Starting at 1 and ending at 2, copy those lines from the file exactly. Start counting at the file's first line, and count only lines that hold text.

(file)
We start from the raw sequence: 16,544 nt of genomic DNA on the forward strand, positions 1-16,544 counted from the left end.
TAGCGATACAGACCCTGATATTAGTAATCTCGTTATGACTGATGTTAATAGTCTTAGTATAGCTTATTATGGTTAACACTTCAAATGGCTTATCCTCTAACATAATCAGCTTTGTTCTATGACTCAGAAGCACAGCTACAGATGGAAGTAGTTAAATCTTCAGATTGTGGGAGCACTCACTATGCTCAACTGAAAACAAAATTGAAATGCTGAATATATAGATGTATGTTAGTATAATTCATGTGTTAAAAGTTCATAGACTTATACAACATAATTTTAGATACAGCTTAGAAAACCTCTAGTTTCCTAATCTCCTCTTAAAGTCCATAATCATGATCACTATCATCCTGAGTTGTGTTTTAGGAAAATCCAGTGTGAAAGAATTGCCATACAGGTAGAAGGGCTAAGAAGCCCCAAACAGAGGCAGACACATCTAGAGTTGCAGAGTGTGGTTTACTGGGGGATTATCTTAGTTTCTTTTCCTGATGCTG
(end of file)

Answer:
We start from the raw sequence: 16,544 nt of genomic DNA on the forward strand, positions 1-16,544 counted from the left end.
TAGCGATACAGACCCTGATATTAGTAATCTCGTTATGACTGATGTTAATAGTCTTAGTATAGCTTATTATGGTTAACACTTCAAATGGCTTATCCTCTAACATAATCAGCTTTGTTCTATGACTCAGAAGCACAGCTACAGATGGAAGTAGTTAAATCTTCAGATTGTGGGAGCACTCACTATGCTCAACTGAAAACAAAATTGAAATGCTGAATATATAGATGTATGTTAGTATAATTCATGTGTTAAAAGTTCATAGACTTATACAACATAATTTTAGATACAGCTTAGAAAACCTCTAGTTTCCTAATCTCCTCTTAAAGTCCATAATCATGATCACTATCATCCTGAGTTGTGTTTTAGGAAAATCCAGTGTGAAAGAATTGCCATACAGGTAGAAGGGCTAAGAAGCCCCAAACAGAGGCAGACACATCTAGAGTTGCAGAGTGTGGTTTACTGGGGGATTATCTTAGTTTCTTTTCCTGATGCTG